Cubs’ Worst Trade by Theo Epstein Might’ve Been Best for DJ LeMahieu – NBC Chicago


Cubs? Rockies? DJ LeMahieu biggest winner of bad trade originally appeared on NBC Sports Chicago

NEW YORK — About a month ago, Yankees star DJ LeMahieu went to a New York Rangers playoff game in the city with a couple of teammates and apparently thought he would go unnoticed through the crowd exiting the game once it was time to part ways with the teammates and head home.

“I expected to walk right out of there and go back to my place,” said LeMahieu, who was caught off guard by the quick recognition and countless requests for selfies and handshakes, which made the rounds in a viral fan video.

“It shows you how passionate the Yankees fan base is, for sure,” LeMahieu said.

It might also show how conditioned LeMahieu has become to being overlooked despite a decorated career — first by Cubs officials who dismissed the talented rookie upon taking over the baseball operations in the fall of 2011, throwing him into the Ian Stewart trade with Colorado, then by critics during his free agency who considered his hitting prowess a product of Coors Field.

But maybe that’s just a small part of why he’s been as good as he has for the Rockies and Yankees a decade after what might be the Theo Epstein-Jed Hoyer Cubs regime’s worst trade.

“I always play with a chip on my shoulder; no matter what’s going on, I always find that chip,” LeMahieu said. “I’m happy where I’m at.”

So are the Yankees, who after a two-year go-round with the three-time Gold Glove winner and all-fields-hitting LeMahieu, re-signed him to a six-year, $90 million deal, at 32, before last season.

These days he’s leading off for the best team in the majors as the Cubs make a rare stop at Yankee Stadium this weekend and face their 2009 second-round draft pick for the first time since he doubled and scored during the Rockies’ 2-1, 13-inning wild-card victory that bounced the Cubs from the 2018 playoff field.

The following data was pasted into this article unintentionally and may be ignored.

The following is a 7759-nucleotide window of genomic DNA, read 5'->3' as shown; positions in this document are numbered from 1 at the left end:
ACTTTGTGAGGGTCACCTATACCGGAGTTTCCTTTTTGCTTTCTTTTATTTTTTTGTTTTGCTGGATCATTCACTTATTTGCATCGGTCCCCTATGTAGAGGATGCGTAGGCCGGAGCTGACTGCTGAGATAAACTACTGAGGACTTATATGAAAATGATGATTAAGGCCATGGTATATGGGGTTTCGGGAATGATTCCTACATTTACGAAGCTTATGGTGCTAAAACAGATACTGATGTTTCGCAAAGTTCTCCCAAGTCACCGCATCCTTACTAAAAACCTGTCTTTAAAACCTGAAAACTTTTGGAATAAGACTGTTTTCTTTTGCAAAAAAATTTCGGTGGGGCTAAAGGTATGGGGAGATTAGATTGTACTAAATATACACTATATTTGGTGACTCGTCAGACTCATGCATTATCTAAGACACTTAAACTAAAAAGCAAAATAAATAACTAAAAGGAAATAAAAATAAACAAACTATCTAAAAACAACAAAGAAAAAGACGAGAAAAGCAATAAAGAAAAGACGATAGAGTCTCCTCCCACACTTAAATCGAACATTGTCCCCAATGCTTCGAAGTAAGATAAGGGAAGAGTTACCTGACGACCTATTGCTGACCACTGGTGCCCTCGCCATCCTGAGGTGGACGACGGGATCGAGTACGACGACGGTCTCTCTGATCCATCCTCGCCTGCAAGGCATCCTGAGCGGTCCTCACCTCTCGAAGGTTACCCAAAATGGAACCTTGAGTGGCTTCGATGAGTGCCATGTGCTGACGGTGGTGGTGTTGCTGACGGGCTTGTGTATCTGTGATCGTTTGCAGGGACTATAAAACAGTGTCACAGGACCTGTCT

“DJ’s been awesome for us,” Yankees manager Aaron Boone said. “He’s been in the MVP conversation already a couple times for us. His versatility’s huge for us — his ability to play second, third, first. And he’s just a really special hitter.”

Don’t think the Cubs have missed that — as much as they might have overlooked him early in his career. Especially when he became the first player to win batting titles in each league.

“It’s funny,” LeMahieu said. “[Epstein] texted me a couple years ago, and it was just funny to hear from him. He was, ‘Hey, I messed that one up, but good luck to you.’

“I’ve heard nothing but good things about him. I really respect him reaching out like that. That was pretty cool.”

LeMahieu declined to weigh in on whether he has turned the Ian Stewart trade into the worst of Epstein’s career: “I didn’t follow all his moves.”

But all these years later it might have the best move for him, especially from the vantage point he has now, as the kind of low-strikeout, high-contact, can’t-shift-him hitter every team wants these days, the kind of hitter who has performed well against the best pitching on the biggest stages and who might have his best chance yet at a ring this year.

“As my career has unfolded, I’m very thankful I got to play with the Rockies and I got to play with Nolan [Arenado] and [Trevor] Story and [Troy Tulowitzki] and some other great players,” he said. “I just feel I really developed as a player, and I really got better over those years.”

As for the Cubs, well, here they go again, starting over, a decade after screwing up with LeMahieu during that first tanking process.

LeMahieu didn’t get enough time with the Cubs after breaking into the majors in 2011 to become an authority on the franchise, much less the practices of the Epstein-Hoyer regime.

But he knows what makes his current big-revenue team in New York holds so much appeal and inspires so much loyalty to so many players and fans (like those at the hockey game).

“There’s a different expectation here than pretty much anywhere else,” he said. “It’s World Series or bust. We’re not just trying to make the playoffs. We’re trying to go all the way. It’s a different mindset than a lot of places.”

Maybe even an old, vaguely familiar place or two.

“I’m still jealous I wasn’t there for the 2016 team, because that would have been a lot of fun,” LeMahieu said. “But everything happens for a reason.”

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